Voters can best reflect their preferences in terms of the outcome if they can vote both sincerely and strategically at the same time.  The distinct disadvantage of plurality voting is that it forces voters to choose to vote either sincerely or strategically, hence the wasted vote syndrome.  But at least in doing this, the voter knows what the likely outcome of his or her decision on influencing the elections results can be.  Thus in the 2000 Florida presidential elections Nader supporters who actually detested Gore and consequently decided to vote tactically for Bush instead would surely have been effective in that contest in terms of their preferences to block Gore.


The problem with IRV is that because of its very opacity, strategic voting on behalf of a candidate is difficult for an individual voter both to discern and implement.  As a result, Samuel Merrill in his book on "Making Multi-candidate Elections More Democratic" suggests that the incidence of "manipulation," or tactical voting by individual, is low in IRV elections.  But the anecdotal evidence from Australian elections seems to indicate that tactical voting by individual electors is replaced by "How To Vote Cards," lists handed out by individual parties advising on how to vote for second and third places on the IRV ballots their voters cast to favorably effect the outcome.  Thus, while IRV at an individual voter's level may avoid "manipulation" on an aggregate level it may lead to collusive behavior which may be even more pernicious than what could happen under plurality voting once the field of candidates is determined.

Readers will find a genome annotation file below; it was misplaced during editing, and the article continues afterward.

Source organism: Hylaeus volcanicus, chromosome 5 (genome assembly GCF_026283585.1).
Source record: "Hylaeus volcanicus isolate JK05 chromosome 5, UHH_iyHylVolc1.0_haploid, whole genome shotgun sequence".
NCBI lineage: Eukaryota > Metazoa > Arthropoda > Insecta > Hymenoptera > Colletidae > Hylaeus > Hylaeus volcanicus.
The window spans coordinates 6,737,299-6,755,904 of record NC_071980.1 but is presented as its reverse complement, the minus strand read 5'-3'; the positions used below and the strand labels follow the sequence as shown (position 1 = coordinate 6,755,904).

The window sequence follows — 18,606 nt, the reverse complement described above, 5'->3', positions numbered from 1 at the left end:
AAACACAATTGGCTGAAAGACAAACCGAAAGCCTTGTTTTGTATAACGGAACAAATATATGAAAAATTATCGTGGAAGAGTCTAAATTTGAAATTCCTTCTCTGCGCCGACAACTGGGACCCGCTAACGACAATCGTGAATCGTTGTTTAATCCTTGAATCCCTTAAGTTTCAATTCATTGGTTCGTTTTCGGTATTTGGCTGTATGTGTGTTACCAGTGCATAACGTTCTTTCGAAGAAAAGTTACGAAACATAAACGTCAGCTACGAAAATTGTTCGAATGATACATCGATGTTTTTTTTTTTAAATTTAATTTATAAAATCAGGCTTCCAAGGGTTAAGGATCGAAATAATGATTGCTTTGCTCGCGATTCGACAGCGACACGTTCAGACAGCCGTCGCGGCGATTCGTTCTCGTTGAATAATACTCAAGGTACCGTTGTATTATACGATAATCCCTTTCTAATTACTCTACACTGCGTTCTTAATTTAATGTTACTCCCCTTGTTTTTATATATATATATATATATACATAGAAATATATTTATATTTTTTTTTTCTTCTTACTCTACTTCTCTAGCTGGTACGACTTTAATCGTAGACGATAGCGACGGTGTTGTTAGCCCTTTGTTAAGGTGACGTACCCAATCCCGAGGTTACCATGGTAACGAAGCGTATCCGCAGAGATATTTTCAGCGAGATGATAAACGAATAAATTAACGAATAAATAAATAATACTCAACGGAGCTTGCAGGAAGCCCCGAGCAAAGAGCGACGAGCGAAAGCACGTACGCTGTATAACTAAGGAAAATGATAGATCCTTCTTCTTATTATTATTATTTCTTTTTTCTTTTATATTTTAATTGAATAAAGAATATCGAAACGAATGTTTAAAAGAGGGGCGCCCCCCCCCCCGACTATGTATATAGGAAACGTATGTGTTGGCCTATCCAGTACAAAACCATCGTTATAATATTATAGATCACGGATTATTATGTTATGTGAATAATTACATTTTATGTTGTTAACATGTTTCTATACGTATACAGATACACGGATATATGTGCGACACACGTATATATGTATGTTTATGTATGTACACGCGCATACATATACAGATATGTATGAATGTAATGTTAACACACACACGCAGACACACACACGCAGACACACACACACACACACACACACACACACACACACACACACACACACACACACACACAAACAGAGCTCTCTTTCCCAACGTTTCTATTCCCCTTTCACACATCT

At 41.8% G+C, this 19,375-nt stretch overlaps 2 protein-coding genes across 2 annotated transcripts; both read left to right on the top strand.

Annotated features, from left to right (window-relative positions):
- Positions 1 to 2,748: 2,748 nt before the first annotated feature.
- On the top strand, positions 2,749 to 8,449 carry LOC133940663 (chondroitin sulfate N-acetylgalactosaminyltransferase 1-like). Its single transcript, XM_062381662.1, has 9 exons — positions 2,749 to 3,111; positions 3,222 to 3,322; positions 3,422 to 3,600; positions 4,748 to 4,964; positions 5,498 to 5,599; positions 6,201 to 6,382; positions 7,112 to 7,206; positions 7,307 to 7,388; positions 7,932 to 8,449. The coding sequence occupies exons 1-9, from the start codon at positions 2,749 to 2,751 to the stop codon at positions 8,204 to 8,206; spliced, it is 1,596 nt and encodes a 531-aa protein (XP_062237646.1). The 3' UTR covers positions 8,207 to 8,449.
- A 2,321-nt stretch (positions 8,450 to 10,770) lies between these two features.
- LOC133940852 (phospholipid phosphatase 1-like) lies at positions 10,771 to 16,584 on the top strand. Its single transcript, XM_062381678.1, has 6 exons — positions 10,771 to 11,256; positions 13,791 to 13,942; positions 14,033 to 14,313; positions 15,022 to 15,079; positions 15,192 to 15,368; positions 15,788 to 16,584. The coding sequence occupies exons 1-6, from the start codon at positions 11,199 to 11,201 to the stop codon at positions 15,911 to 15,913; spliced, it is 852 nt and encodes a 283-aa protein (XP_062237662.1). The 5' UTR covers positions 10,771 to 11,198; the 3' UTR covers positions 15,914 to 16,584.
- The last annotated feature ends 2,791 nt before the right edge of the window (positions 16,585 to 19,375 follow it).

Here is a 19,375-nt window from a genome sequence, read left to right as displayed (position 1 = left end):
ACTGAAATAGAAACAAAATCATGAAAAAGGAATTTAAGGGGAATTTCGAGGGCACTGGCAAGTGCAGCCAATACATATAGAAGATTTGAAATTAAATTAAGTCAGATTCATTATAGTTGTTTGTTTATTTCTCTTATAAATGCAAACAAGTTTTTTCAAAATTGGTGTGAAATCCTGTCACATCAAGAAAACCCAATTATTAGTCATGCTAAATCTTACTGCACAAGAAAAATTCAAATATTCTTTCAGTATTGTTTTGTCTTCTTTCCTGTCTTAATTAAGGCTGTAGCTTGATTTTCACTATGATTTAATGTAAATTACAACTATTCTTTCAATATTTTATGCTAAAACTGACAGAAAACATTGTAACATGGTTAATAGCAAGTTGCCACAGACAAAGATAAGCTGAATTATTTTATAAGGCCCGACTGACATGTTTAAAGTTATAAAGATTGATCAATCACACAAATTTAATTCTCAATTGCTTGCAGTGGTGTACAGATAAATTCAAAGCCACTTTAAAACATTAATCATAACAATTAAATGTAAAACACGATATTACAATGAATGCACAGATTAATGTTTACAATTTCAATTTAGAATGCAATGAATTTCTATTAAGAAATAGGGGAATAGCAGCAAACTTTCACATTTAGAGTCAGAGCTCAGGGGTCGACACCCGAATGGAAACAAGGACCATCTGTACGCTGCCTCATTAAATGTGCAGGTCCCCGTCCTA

Given these considerations, it is hard to see how one could make a very cogent case against those who would argue that between plurality voting and IRV the latter is a worse system.  But in any case approval voting, a system in which in multi-candidate elections voters are allowed to give one vote each to the candidate or candidates they support with the candidate having the most votes winning, is surely superior to both.  Approval voting not only gets rid of the wasted vote but it also gets rid of the spoiler role and vote splitting.